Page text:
Throughout the spring, summer and now fall whenever I ate broccoli, I roasted it. This cooking technique is my favorite way to eat broccoli, especially when I roast whole garlic cloves alongside the roasting broccoli. I love roasted broccoli and adding the garlic cloves just made it that much better. Why waste a perfectly good sheet pan and a hot oven by roasting only one vegetable when you can roast two? Both vegetables complement each other between the roasted char flavor in the broccoli and the sweet caramelized garlic. As far as I am concerned one can never have enough roasted broccoli or roasted garlic because they go with any meal and are very good for you. You can eat roast broccoli and garlic hot out of the oven as a side dish or use as add-ins for other meals, like pasta or farro.
Roasted Broccoli with Garlic
The longer you roast the broccoli the crispier it gets from searing on the sheet pan. That char adds a nice contrast to the soft texture of the vegetables adding deep flavor to the sweet broccoli. You can eat the garlic cloves by chopping them up and sprinkling them over the broccoli or leave them whole and smear the caramelized garlic over the broccoli spears or bite of roast chicken. Roasted garlic is pretty tasty all by itself too.
This is one of those recipes where you don’t really need a recipe just an idea of what you want to accomplish. Use this recipe as a guide. The only thing you can mess up on is adding too much salt or seriously overcooking, (or undercooking) the broccoli. Yet, keep in mind to use enough extra virgin olive oil so the broccoli does not stick to your pan or dry out.
If you wish, substitute the broccoli with any type of cruciferous vegetable, like cauliflower, romanesco, or Brussels sprouts (sliced in half lengthwise), or a combination of any of these vegetables. This roasted broccoli recipe is quite versatile and easily adapts to roasting all types of vegetables like carrots or asparagus.
The store where I bought my broccoli, removed the stem. Hopefully, you can buy broccoli with the stem still attached. Do not throw out the stem, go ahead and roast it along with the broccoli spears. Just cut off the tough end, how much will depend on how the broccoli was processed, about an inch (2.5 cm). Then, I recommend removing the tough outer layer of the skin with a vegetable peeler. Once done, slice on the diagonal across the stem into quarter-inch (.5 cm) pieces. Make sure you leave enough of the stem intact, so you can slice the head of broccoli into broccoli spears, not flowerettes.
If you have more roasted garlic cloves than you need, don’t throw them away. Use the cloves to make Garlic Bread. The roasted garlic mellows the garlic’s harshness making the best garlic bread around.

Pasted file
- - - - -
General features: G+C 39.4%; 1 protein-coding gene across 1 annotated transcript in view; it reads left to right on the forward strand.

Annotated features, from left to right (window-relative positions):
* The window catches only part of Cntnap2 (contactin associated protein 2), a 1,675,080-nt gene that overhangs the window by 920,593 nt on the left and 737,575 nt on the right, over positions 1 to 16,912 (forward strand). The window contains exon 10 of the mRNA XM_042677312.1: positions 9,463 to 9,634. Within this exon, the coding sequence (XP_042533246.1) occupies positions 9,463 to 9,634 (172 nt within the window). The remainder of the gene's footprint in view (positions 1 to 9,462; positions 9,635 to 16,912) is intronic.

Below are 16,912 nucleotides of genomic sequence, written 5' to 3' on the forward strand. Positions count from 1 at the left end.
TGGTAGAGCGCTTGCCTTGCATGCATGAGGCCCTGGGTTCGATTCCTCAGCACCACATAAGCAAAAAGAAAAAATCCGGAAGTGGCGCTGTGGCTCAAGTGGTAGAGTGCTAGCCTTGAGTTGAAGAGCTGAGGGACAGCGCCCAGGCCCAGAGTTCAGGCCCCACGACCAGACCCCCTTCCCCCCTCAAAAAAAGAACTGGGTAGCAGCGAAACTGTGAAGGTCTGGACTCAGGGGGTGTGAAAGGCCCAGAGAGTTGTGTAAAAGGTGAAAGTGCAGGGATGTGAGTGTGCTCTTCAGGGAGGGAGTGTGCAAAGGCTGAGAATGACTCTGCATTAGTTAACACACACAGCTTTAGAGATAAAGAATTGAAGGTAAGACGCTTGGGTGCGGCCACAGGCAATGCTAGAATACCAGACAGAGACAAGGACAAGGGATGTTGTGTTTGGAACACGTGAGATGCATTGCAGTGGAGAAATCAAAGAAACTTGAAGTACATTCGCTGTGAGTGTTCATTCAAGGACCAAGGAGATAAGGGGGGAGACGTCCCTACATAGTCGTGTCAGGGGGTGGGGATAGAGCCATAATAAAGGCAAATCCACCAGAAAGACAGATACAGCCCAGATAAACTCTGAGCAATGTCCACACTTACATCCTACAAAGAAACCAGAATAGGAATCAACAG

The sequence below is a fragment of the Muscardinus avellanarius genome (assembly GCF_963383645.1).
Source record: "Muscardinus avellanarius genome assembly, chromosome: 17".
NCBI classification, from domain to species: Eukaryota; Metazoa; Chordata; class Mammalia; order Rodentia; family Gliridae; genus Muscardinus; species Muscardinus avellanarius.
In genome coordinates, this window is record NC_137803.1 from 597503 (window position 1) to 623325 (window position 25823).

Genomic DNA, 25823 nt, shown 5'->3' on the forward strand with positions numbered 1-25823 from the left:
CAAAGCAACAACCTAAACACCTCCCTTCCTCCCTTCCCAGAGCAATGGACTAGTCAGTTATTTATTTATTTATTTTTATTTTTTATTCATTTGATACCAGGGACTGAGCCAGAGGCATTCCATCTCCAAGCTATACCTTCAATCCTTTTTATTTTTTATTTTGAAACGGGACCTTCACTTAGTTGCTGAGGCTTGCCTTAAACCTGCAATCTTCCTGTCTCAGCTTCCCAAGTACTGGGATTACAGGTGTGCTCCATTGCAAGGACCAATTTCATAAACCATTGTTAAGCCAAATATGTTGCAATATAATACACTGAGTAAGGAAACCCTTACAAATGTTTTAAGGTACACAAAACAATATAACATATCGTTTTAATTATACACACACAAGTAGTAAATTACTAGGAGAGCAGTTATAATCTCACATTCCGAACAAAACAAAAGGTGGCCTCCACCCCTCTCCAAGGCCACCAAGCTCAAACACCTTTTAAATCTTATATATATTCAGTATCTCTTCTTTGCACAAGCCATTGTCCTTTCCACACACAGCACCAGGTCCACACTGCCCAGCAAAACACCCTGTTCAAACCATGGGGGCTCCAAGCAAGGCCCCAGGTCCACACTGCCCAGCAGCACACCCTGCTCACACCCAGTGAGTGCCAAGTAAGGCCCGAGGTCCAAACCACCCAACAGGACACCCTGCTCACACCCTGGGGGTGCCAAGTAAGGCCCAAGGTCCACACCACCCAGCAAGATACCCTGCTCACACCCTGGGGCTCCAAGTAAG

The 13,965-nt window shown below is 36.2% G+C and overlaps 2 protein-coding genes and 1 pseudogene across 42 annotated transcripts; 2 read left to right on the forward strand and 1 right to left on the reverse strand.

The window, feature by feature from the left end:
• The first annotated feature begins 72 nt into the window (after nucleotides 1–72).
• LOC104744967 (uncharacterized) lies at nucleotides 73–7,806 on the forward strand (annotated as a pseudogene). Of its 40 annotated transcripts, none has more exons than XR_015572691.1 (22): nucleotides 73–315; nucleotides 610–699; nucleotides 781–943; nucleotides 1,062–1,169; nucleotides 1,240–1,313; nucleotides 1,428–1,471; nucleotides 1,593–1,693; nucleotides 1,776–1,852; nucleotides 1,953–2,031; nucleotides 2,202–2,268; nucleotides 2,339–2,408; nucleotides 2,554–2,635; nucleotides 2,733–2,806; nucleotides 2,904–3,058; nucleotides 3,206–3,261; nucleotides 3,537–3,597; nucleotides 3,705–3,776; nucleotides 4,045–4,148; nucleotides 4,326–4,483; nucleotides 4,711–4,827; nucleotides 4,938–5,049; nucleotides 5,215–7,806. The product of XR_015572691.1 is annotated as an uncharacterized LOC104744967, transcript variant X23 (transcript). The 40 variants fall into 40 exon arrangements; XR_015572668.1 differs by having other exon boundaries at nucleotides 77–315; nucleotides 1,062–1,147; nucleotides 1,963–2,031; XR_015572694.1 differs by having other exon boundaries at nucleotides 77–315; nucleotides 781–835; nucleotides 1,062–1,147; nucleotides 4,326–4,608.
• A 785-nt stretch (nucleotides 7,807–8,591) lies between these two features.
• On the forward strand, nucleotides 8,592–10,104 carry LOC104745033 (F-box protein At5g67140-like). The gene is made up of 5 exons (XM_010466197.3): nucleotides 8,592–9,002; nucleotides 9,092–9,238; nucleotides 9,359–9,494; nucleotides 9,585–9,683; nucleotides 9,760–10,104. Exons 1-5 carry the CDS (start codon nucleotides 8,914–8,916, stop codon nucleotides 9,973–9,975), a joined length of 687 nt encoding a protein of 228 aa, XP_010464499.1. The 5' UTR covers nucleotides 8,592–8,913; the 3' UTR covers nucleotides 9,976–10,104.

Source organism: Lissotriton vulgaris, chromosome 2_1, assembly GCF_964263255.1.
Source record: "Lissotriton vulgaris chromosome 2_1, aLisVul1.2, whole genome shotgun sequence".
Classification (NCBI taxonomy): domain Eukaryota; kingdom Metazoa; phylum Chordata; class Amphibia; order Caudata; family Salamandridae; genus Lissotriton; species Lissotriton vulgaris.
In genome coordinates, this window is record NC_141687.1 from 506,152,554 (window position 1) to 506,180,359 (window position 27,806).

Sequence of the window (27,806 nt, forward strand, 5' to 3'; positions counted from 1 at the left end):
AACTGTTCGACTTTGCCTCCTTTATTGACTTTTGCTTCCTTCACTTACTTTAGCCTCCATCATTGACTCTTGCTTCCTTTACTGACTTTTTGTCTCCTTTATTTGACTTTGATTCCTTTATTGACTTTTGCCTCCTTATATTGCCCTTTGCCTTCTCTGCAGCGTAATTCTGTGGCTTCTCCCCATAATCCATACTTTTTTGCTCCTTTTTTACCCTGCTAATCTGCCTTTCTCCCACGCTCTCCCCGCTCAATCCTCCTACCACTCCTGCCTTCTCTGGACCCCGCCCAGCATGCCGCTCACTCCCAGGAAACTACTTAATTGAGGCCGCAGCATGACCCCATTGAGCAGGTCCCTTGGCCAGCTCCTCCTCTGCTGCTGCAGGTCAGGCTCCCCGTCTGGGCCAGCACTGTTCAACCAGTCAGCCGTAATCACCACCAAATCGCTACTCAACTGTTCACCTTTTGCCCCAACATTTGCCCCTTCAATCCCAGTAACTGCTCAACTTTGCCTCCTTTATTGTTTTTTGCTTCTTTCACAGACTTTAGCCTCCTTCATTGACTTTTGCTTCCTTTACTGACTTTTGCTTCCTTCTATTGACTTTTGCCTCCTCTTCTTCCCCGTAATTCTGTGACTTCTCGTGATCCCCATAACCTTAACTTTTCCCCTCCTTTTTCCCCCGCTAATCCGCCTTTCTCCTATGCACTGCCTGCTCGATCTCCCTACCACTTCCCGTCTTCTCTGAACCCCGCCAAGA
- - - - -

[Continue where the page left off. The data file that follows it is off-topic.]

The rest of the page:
Oven Roasted Broccoli with Garlic
This is my go-to recipe for roasting vegetables especially broccoli or cauliflower. I love roasting whole cloves of garlic still in its' papery skin so it gets good and soft and sweet. You can either roast a whole head of garlic as described in the instructions or scatter as many garlic cloves still in its' skin but with the root end cut off. Either way, you get sweet roasted garlic and crispy browned broccoli.
The broccoli may get done before the head of garlic is soft. The easiest way to adjust for that is, remove the sheet pan from the oven and return the head of garlic wrapped in foil back in the oven and roast for 5 - 10 more minutes, or until the garlic is soft and squishy.
I sprinkled homemade bread crumbs on my roasted broccoli for the photographs and you can easily make them as well. Either use a cup of Panko breadcrumbs or make your own bread crumbs from two slices of bread. Rip each slice of bread into four pieces and process the bread slices in a food processor until the bread gets crumbly and the size of Panko breadcrumbs or a little larger. Add a tablespoon of butter to a skillet and melt over medium heat. Add the processed breadcrumbs to the melted butter and stir to get evenly coated with butter. Add around 1 -2 teaspoons of dried herbs of your choice and a pinch of Aleppo pepper flakes or ground chili, then stir. Continue to stir the seasoned breadcrumbs until the breadcrumbs are brown and crunchy. Remove from the heat and pour them into a small bowl. Do not leave the breadcrumbs in the hot skillet because they will continue to cook and burn. Add a couple of tablespoons of Romano or Parmesan cheese and stir.
- 1 bunch (about 1 lb 6 oz / 700 g) broccoli one or two heads
- 2 TB extra virgin olive oil
- ½ tsp Kosher salt
- 1 head garlic or 8 -10 cloves still in its' papery skin root end sliced off
Preheat the oven to 400°F (200°C)
Trim the broccoli by cutting off the touch end of the stem, then cut the broccoli head into spears.